In the same night [June 3 to 4, 1764], I have discovered at little distance of the cluster of stars of which I just have told, a train of light of five or six minutes of arc in extension, in the shape of a spindle, & in almost the same [shape] as that in the girdle of Andromeda [M31]; but of a very faint light, not containing any star; one can see two of them nearby which are telescopic & placed parallel to the Equator: in a good sky one perceives very well that nebula with an ordinary [non-achromatic] refractor of 3 feet & a half [FL]. I have determined its position in right ascension of 271d 45′ 48″, & its declination of 16d 14′ 44″ south.
William Herschel observed M17 on a number of occasions and provided the following description in June 1784:
A wonderful nebula. Very much extended, with a hook on the preceding [western] side; the nebulosity of the milky kind; several stars visible in it, but they seem to have no connection with the nebula, which is far more distant. I saw it only through short intervals of flying clouds and haziness; but the extent of the light including the hook is above 10′. I suspect besides, that on the following [eastern] side it goes on much farther and diffuses itself towards the north and south. It is not of equal brightness throughout and has one or more places where the milky nebulosity seems to degenerate into the resolvable [mottled] kind; such a one is that just following the hook towards the north. Should this be confirmed on a very fine night, it would bring on the step between these two nebulosities which is at present wanting, and would lead us to surmise that this nebula is a stupendous stratum of immensely distant fixed stars, some of whose branches come near enough to us to be visible as a resolvable nebulosity, while the rest runs on to so great a distance as only to appear under the milky form.
John Herschel, William Herschel’s son, was the one who noted the nebula’s resemblance to the Greek capital letter omega (Ω). He was the first to accurately draw M17 in 1833 and published his drawing as part of a series of sketches of nebulae in 1836. He wrote:
The figure of this nebula is nearly that of the Greek capital Omega, somewhat distorted and very unequally bright. It is remarkable that this is the form usually attributed to the great nebula in Orion, though in that nebula I confess I can discern no resemblence whatever to the Greek letter. Messier perceived only the bright preceding branch of the nebula now in question, without any of the attached convolutions which were first noticed by my Father. The chief peculiarities which I have observed in it are, 1st, the resolvable knot in the following portion of the bright branch, which is in a considerable degree insulated from the surrounding nebula; strongly suggesting the idea of an absorption of nebulous matter; and 2ndly, the much feebler and smaller knot in the north preceding end of the same branch, where the nebula makes a sudden bend at an acute angle. With a view to a more exact representation of this curious nebula, I have at different times taken micrometrical measures of the relative places of the stars in and near it, by which, when laid down on the chart, its limits may be traced and identified, as I hope soon to have better opportunity to do than its low situation in this latitudes will permit.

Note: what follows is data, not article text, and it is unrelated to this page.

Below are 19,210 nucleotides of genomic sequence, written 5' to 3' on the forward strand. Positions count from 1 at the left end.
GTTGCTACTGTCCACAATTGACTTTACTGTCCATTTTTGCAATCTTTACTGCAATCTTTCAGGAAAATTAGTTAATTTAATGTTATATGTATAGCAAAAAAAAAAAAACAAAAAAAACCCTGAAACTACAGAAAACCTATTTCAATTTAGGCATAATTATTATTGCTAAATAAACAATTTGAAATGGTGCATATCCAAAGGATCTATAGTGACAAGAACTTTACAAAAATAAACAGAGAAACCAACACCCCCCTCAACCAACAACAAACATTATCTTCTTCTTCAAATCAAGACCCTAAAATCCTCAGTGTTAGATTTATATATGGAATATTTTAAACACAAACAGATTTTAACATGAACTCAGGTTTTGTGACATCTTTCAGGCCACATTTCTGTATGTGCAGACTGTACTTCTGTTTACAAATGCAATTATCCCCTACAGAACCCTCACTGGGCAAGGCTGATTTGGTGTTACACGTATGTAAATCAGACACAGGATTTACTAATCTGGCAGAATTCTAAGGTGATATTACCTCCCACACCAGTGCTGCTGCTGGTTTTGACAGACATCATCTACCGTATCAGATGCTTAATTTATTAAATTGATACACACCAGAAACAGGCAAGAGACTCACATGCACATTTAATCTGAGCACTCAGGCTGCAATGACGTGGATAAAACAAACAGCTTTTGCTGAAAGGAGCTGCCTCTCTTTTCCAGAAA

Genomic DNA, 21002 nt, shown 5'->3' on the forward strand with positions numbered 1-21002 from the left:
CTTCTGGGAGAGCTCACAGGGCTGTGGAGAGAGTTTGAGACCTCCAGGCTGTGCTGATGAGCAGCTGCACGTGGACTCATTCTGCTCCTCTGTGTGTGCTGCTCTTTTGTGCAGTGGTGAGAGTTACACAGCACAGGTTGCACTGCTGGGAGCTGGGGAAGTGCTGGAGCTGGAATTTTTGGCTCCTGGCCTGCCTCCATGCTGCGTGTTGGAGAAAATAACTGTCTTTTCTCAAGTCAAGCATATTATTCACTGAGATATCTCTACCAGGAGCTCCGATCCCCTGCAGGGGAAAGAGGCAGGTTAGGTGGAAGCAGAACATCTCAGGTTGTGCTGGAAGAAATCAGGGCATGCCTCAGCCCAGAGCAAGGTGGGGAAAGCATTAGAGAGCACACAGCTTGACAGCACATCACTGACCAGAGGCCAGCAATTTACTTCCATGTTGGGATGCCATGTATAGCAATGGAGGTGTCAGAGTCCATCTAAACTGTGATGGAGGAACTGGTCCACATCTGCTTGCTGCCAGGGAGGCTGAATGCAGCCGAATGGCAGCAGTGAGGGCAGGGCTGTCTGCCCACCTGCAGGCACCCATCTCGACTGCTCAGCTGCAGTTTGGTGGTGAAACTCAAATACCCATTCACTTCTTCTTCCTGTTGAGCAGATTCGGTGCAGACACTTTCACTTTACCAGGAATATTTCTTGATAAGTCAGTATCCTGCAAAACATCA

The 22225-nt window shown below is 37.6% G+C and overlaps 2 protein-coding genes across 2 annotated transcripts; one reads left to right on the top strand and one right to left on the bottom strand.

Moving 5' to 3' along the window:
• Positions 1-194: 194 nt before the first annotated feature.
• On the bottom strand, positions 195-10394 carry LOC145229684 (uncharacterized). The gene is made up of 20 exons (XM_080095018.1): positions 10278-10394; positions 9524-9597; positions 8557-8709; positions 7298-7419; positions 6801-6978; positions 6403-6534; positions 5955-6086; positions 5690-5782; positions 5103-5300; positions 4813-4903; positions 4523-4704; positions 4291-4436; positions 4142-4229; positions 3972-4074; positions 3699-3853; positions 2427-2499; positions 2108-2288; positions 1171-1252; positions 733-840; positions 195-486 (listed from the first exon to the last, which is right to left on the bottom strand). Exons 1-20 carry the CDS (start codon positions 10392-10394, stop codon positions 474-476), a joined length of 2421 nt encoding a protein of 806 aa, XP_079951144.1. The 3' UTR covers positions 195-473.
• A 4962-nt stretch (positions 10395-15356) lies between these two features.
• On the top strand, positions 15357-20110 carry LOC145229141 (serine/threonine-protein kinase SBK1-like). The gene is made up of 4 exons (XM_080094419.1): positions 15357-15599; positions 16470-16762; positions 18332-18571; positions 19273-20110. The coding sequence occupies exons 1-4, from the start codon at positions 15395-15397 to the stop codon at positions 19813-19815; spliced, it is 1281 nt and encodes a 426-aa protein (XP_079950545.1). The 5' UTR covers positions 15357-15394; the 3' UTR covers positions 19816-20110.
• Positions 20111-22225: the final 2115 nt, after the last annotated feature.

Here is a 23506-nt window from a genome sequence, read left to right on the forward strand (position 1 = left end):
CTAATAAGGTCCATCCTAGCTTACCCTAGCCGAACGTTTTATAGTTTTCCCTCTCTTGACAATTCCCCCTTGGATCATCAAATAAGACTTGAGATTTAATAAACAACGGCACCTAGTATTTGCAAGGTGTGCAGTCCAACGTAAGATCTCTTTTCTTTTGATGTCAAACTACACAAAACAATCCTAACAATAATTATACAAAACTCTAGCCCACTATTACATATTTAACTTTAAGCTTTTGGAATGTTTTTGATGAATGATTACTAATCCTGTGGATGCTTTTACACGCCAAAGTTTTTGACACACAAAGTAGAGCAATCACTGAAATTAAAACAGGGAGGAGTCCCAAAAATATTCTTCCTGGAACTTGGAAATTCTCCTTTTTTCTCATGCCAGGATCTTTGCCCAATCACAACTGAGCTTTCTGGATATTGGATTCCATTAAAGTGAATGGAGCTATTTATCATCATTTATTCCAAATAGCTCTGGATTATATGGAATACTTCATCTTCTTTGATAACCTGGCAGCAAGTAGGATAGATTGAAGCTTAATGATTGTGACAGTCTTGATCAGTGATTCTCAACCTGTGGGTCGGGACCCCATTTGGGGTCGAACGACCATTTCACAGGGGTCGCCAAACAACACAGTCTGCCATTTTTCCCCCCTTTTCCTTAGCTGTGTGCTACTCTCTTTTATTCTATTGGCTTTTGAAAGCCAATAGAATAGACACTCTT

English astronomer William Lassell also made a sketch of the Omega Nebula in 1862 using a 4-foot telescope at Malta, as did Edward Singleton Holden and M. Étienne Léopold Trouvelot in 1875, using a 26-inch refractor of the United States Naval Observatory at Foggy Bottom, Washington, DC.
Admiral William Henry Smyth observed the nebula in August 1836 and compared its shape to that of a horseshoe:
The horse-shoe, or Greek-omega Omega, nebula, just below Sobieski’s shield; discovered by M. Messier in 1764, and registered as a train of light without stars, about 5′ or 6′ in extent. As with the two preceding objects [M16 and M18], its place hangs upon Mu Sagittarii, from which it bears north-by-east, about 5deg distant, in the line towards Epsilon Aquilae. In my telescope charged with a moderate [magnification] eye-piece, this curious nebula is well seen, though not to the extent of convolution figured by Sir John Herschel. A magnificient, arched, and irresolvable luminosity occupies more than one third of the area, in a splendid group of stars, among which are Nos. 38 and 43, Hora XVIII. of Piazzi; they are principally from the 9th to the 12th magnitudes, reaching more or less all over the field, somewhat in the accompanying form.
|Designations: Omega Nebula, Messier 17, M17, NGC 6618, Sharpless 45, RCW 160, Gum 81, Collinder 377, LBN 60, Swan Nebula, Lobster Nebula, Horseshoe Nebula, Checkmark Nebula
|Right ascension: 18h 20m 26s
|Distance: 5,000-6,000 light years (1,533-1,840 parsecs)
|Apparent magnitude: +6.0
|Apparent dimensions: 11′